-ier

-ier

1
variant of -er1, usually in nouns designating trades: collier; clothier; furrier; glazier.

Origin:
Middle English -ier(e), variant of -yer(e) (cf. -yer), equivalent to -i- v. stem ending + -ere -er1, probably reinforced by Old French -ier < Latin -ārius -ary (cf. soldier)

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-ier

2
a noun suffix occurring mainly in loanwords from French, often simply a spelling variant of -eer, with which it is etymologically identical (bombardier; brigadier; financier; grenadier ); it is also found on an older and semantically more diverse group of loanwords that have stress on the initial syllable (barrier; courier; courtier; terrier ). Recent loanwords from French may maintain the modern French pronunciation with loss of the final r sound (croupier; dossier; hotelier ).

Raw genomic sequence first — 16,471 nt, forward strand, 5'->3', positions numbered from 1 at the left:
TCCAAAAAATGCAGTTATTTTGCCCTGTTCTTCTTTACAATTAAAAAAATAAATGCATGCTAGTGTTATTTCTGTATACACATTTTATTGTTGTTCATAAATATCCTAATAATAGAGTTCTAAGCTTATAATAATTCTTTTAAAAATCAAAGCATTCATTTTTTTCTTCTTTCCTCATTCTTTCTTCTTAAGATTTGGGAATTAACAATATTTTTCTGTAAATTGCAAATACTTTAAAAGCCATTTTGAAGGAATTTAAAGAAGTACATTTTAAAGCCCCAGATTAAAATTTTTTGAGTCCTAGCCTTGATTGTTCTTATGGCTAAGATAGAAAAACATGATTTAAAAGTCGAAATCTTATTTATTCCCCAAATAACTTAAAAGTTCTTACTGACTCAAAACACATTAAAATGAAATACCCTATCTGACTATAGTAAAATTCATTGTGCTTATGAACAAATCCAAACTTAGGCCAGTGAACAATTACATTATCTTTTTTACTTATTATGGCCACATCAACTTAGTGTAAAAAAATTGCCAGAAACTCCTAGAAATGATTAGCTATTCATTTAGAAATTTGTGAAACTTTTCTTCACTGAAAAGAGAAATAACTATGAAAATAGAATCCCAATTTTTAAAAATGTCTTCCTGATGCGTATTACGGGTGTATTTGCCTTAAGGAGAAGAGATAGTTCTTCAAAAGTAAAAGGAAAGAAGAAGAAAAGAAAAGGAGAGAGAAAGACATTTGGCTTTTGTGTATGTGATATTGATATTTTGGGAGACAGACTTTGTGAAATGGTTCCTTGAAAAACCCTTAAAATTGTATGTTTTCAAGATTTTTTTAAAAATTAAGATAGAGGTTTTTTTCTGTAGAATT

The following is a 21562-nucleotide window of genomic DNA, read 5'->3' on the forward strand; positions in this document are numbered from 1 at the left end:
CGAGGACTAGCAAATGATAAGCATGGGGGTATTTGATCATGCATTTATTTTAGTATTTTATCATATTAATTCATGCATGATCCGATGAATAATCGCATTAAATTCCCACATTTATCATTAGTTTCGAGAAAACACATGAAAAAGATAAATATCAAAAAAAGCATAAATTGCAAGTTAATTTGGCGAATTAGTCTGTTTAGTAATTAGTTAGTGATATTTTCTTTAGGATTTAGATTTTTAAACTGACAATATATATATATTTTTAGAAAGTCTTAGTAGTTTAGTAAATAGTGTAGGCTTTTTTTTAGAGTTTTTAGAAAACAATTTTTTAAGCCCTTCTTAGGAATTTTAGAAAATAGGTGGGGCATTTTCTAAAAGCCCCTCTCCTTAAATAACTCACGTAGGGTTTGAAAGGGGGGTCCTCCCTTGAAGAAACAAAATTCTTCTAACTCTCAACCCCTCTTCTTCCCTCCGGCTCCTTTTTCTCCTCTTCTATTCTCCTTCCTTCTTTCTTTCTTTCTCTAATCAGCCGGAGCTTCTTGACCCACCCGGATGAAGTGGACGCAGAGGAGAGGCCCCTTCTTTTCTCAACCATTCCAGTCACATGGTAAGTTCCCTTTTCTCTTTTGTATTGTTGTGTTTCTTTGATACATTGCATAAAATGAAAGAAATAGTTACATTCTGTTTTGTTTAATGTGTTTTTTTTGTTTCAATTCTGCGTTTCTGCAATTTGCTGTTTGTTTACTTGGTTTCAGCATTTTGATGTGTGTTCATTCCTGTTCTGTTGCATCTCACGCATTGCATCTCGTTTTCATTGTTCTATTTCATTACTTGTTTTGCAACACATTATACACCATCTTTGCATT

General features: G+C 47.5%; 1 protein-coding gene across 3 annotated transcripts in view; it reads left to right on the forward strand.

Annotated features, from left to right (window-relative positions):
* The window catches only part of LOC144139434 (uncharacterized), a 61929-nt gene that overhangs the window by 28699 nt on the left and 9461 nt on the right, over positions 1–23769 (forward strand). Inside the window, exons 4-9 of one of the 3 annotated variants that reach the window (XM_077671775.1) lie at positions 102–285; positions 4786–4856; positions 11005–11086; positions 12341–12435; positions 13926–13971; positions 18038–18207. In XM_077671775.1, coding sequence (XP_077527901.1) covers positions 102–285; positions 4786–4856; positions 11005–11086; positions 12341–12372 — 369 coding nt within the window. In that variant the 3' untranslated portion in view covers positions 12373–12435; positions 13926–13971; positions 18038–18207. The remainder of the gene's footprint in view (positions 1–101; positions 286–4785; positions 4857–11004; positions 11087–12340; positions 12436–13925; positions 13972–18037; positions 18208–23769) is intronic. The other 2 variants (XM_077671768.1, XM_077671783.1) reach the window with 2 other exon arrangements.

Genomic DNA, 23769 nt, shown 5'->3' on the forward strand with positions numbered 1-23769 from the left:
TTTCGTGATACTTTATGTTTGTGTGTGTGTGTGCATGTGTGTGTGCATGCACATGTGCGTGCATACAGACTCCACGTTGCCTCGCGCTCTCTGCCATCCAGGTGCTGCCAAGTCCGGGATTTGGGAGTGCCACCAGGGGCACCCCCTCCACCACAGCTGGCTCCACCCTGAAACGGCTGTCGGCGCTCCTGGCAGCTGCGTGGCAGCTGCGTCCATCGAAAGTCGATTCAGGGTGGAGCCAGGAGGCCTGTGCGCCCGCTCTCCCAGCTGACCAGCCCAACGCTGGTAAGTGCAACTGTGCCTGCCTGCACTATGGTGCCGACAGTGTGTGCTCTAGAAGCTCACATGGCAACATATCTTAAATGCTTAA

Origin:
< French, Old French < Latin -ārius, -āria, -ārium -ary; cf. -aire, -eer, -er2

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Based on the Random House Dictionary, © Random House, Inc. 2014.
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World English Dictionary
-eer or -ier
 
suffix
1.  (forming nouns) indicating a person who is concerned with or who does something specified: auctioneer; engineer; profiteer; mutineer
2.  (forming verbs) to be concerned with something specified: electioneer
 
[from Old French -ier, from Latin -arius-ary]
 
-ier or -ier
 
suffix
 
[from Old French -ier, from Latin -arius-ary]

-ier
 
suffix forming nouns
a variant of -eer : brigadier
 
[from Old English -ere-er1 or (in some words) from Old French -ier, from Latin -ārius-ary]

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